1. PVC Pipes
This is a great DIY wine rack that is not only cheap but easy to make, too. The materials you will need are a 4-inch PVC pipe, paint, and velcro strips. Martha organized hers in 3 layers but you can also make one with the pipes stacked on top of each other. The latter is a great solution for small spaces. Tutorial
2. Mailing Tube
Isn't this clever? This makes me wish that I saved the many mailing tubes I've received over the years. If you have some in your home, giving this fun DIY wine rack a go is a great idea. This will also make a great gift for a friend who loves wine. Tutorial
The top part of this DIY wine rack used to be a soup crate. The hairpin legs were then added to increase the rustic and stylish factor of the whole repurposed project. Brilliant. Inspiration
4. Wood Plank
Does your home have a rustic feel? If you want a wine rack to match, this wood plank idea is great. This project requires power tools and perhaps the assistance of an able-bodied male. Tutorial
5. Wood Scrap
This one is basically similar to the idea above. However, this wood scrap project is recommended for those who store a good number of wines in their homes. Inspiration
6. Galvanized Pipe Hangers
This particular DIY wine rack idea will also require the use of complicated tools and the help of a handyman. Of course, if you know your way around an electric screw driver or you can handle simple carpentry projects, you may give this one a go. Tutorial
Is there anything greener? Not only will you be making a unique wine rack, you're being eco-friendly, too. The best part, however, is the fact that this one is incredibly easy to assemble. Basically, you clean the cans, glue them together, and paint! Tutorial (PDF file)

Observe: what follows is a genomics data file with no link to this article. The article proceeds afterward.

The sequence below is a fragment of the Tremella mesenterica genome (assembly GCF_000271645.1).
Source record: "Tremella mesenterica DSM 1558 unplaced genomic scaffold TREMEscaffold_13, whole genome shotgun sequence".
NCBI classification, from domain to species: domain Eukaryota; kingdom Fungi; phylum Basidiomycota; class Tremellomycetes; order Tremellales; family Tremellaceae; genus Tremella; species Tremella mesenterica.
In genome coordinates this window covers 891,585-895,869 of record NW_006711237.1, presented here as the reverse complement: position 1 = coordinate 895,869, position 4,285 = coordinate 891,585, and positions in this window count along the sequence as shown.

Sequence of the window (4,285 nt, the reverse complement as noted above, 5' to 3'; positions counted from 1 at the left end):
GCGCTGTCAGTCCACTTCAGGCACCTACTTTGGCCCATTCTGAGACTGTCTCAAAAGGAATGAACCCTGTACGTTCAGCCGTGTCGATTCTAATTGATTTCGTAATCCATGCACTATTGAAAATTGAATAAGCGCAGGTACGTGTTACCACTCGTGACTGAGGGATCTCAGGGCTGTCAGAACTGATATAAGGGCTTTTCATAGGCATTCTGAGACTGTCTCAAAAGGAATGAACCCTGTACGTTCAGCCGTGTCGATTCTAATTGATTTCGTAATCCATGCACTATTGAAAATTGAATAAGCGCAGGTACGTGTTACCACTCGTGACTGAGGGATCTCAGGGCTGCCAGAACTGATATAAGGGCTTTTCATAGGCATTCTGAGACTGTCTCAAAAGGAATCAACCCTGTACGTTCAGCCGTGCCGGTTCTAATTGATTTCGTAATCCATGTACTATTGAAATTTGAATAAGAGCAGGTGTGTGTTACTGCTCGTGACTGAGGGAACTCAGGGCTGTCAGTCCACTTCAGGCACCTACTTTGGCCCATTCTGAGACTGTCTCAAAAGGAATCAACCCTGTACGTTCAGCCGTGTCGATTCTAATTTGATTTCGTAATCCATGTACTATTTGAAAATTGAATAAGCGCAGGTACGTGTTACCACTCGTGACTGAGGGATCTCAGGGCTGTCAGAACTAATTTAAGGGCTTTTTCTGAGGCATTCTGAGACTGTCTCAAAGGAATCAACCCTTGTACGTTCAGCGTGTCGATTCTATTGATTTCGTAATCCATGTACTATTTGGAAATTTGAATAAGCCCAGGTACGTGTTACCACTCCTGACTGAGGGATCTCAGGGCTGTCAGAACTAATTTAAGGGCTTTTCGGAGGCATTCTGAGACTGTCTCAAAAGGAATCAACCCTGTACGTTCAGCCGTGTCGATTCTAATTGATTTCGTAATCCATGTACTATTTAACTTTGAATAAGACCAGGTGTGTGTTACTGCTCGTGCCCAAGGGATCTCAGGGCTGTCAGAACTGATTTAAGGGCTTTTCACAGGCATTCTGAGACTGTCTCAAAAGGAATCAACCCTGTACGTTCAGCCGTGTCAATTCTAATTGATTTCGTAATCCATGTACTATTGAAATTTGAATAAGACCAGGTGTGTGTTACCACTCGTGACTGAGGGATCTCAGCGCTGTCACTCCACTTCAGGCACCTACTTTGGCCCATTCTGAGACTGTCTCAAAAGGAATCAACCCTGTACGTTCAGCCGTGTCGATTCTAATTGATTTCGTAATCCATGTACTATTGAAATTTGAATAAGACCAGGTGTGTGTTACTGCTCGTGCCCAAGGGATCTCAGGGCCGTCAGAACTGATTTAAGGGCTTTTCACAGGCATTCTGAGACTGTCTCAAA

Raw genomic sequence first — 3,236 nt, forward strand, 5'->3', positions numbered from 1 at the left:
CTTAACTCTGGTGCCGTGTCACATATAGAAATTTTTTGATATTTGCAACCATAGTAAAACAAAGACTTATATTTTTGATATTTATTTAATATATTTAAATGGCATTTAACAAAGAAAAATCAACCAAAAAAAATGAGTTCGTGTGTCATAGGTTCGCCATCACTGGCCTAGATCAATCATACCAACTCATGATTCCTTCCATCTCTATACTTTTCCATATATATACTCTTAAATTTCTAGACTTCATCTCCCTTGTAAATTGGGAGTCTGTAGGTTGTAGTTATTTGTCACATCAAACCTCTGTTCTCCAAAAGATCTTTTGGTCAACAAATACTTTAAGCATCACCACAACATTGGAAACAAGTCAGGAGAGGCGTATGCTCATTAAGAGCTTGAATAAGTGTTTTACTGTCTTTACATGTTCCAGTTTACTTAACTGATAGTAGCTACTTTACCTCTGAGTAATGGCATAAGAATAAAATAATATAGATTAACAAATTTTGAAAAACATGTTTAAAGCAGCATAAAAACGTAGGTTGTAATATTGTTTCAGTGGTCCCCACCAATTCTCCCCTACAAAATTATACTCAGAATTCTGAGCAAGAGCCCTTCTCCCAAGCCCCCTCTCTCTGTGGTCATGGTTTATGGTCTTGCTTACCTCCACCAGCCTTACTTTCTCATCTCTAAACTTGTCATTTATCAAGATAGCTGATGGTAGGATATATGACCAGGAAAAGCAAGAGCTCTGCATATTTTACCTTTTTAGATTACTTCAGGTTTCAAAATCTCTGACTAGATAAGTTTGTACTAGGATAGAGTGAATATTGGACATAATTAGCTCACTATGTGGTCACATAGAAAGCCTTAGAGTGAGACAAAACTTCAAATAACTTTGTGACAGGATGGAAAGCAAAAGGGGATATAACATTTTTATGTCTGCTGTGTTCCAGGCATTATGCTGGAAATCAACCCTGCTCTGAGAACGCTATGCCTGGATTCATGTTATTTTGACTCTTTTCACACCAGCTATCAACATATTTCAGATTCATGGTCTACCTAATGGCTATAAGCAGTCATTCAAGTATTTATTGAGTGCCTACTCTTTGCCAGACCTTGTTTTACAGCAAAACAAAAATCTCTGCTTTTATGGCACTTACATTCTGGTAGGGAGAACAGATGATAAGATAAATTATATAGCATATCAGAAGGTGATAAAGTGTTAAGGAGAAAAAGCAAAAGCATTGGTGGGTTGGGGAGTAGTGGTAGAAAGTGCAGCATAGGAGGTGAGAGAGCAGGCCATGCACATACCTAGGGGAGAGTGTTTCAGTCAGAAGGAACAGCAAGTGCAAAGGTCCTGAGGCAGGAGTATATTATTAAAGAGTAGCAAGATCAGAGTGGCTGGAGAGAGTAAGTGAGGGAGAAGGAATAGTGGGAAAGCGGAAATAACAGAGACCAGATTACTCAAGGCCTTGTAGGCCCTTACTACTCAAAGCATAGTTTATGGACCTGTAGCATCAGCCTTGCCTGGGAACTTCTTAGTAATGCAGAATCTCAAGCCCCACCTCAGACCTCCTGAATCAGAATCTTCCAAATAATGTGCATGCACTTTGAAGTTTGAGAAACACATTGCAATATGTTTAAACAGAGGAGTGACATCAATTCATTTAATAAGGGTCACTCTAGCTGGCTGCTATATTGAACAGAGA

8. Steel Rods
Isn't this chic? This will probably not work for my flat because I have cats but a girl can dream, right? Read the comments to know how to install something like this in your home. Inspiration
9. Riddling Rack
Something similar to this are sold in stores but they will set you back several hundred dollars. Why not make your own? The wooden planks used here are left over fencing materials. Looks great with that aged look, right? Tutorial
10. Pallet Shelf
Pallets turned into wine rack? Yes, it can be done; THAT is how versatile pallets are. After you construct the shelf, several layers of paint will look fantastic. Of course, wood stain will work, too.
11. Wood and Nails
It's as easy as it sounds, but not as it looks. This looks like something that could be bought in a store, which will be even more satisfying when you tell people you made it! It's just wood, large hex screws, and chalkboard paint so you can change the wine label whenever you need to!
12. Mod Table
This awesome wine rack is multi-functional because it can also be used as a table or maybe even a small bar. The table is made from drainage pipes, turnbuckles, and then they added a glass table top. Feel free to scrap the glass and this will still look cool!
13. Old Shelves
This is just one big piece that can hold not only your wine, but all of your liquor too if you so choose. If you just want it as a wine rack you can just replicate the top design on ever shelf. Use an old piece of furniture you have or get one at a yard sale, paint it, and add some wall paper and you have a cute new wine rack.
14. Sideways Shelf
Ok, so this isn't the most exciting one on the list, but it's the cheapest and maybe one of the easiest. It looks a lot like normal wine racks, except that it's on its side. This is a simple thing that could make all of the difference in catching your guest's eye.
15. More Mailing Tubes
Who knew they could be so useful!? This is a cute and simple wine rack idea. Maybe you don't need or have as much space as the picture shows, but you can just use as much space as you need. For this you just need mailing tubes and a place to put them! Inspiration So go ahead and make your home bar dreams a reality; construct one of these DIY wine racks now. If you have other DIY wine rack ideas or you have made your own, show them off here! This article was written in collaboration with editor Lydia Sheehan.